Students, get your heads out of the sand

Queen’s students have basked too long in blissful ignorance about the governing bodies that impact our lives. It’s time to re-engage.

The AMS receives roughly $10 million in student activity fees each year, making up a large portion of their budget. With low voter turnout and little to no engagement at AMS Assembly meetings (which are open to the public), those in student government are virtually free to make policy decisions however they please without students batting an eye. This lack of public accountability has to end.

As a student who used to be completely unaware of the inner workings of Queen’s, I get it. For the longest time, I had no idea what the AMS did, how it was different from the University, and why I should even care. Since I started covering the AMS for The Journal, it’s become evident to me that more students should know about the world of student government.

Every time I skip off to AMS Assembly or journey into the catacombs of the La Salle building, my friends are bewildered as to where I’m going and why.

I’ve had friends tell me they thought the AMS was just another part of the University. Others have said they didn’t know executives and commissioners—who each make between $30,000 to $40,000 annually, thanks to our student fees—get paid. It’s possible I’ve surrounded myself with a particular kind of student, but these conversations can’t be that uncommon.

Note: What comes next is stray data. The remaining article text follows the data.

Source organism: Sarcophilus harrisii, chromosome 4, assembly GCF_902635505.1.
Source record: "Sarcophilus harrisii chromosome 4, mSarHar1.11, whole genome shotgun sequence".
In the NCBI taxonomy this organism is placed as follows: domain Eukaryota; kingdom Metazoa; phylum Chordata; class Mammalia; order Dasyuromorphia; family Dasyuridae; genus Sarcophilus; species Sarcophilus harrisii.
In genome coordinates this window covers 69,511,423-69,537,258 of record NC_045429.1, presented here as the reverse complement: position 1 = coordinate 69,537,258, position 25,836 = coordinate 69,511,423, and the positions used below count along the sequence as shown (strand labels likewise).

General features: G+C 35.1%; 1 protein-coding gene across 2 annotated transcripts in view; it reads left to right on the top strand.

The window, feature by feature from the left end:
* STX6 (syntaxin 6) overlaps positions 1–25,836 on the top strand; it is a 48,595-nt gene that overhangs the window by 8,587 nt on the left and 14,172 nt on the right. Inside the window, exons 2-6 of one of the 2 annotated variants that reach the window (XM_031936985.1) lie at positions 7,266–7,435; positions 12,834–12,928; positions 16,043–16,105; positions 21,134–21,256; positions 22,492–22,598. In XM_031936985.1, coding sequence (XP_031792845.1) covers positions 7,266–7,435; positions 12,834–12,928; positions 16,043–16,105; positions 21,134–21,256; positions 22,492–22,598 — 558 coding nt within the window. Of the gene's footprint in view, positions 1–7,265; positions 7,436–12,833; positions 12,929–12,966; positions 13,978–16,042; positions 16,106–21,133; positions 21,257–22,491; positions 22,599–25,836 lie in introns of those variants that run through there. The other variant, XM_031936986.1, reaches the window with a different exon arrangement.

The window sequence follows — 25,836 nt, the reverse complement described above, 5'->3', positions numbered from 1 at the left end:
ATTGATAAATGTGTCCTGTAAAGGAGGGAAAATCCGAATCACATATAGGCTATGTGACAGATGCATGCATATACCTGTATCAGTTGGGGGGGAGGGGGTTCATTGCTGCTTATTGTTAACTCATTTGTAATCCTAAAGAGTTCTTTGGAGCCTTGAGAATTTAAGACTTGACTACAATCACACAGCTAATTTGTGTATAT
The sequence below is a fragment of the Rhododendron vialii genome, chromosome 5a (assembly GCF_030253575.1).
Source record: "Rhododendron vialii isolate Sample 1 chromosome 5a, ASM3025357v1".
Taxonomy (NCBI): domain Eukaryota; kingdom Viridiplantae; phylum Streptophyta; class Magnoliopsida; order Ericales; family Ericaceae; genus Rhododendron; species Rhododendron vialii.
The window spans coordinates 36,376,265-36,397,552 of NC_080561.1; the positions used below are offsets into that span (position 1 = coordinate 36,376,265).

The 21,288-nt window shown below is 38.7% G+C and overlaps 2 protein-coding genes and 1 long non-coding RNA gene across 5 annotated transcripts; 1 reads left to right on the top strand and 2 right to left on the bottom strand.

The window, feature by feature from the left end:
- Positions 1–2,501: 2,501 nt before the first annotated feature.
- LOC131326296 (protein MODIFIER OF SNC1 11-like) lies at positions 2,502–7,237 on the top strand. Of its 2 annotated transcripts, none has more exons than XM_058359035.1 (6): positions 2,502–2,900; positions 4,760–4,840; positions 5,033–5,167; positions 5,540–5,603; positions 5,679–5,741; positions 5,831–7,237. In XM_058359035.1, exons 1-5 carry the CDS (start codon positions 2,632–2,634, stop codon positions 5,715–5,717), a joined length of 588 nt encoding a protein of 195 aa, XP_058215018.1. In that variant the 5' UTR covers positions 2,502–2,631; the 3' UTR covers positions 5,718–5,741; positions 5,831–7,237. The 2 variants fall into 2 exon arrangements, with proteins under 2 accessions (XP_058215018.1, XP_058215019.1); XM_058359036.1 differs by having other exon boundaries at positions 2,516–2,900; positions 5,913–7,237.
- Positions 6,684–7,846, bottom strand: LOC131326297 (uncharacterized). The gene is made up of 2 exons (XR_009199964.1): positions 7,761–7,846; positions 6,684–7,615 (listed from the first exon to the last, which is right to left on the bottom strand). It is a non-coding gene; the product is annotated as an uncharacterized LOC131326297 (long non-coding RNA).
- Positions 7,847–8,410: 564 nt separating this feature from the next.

In 2019, students voted to pay a mandatory $40 fee to support the JDUC renovation for the next two years, after which it was to be raised to $73.92. Only 25.6 per cent of students voted in the referendum. Given how close the vote was to not passing, this lack of engagement mattered.

Since enrolling at Queen’s in 2020, I’ve paid this fee every year, but I will never step foot in the new JDUC. Regardless of whether you agree with the mandatory fee, knowing the small percentage of students who decided something so monumental is shocking.

Last year, the voter turnout for the AMS executive election was 17 per cent. At Western, comparable to Queen’s in many respects, their student government election saw a 34.6 per cent voter turnout.

The choices of student governments impact all of us, but many Queen’s students seem to prefer burying their heads in the sand instead of upholding their civic responsibilities—not only by voting but by holding those who are elected accountable.

Students have a responsibility to inform themselves on current AMS actions. Keeping up with your campus newspaper is one of the best ways to do this, if only to know where your student dollars are going. Then, when election season rolls around this spring, get out and vote.

The AMS plans on instituting in-person voting this year in hopes of encouraging student engagement, but the organization can only do so much. Students must choose for themselves to participate.

Mikella is a fourth-year life sciences student and one of The Journal’s Assistant News Editors.


AMS, student government, Student life

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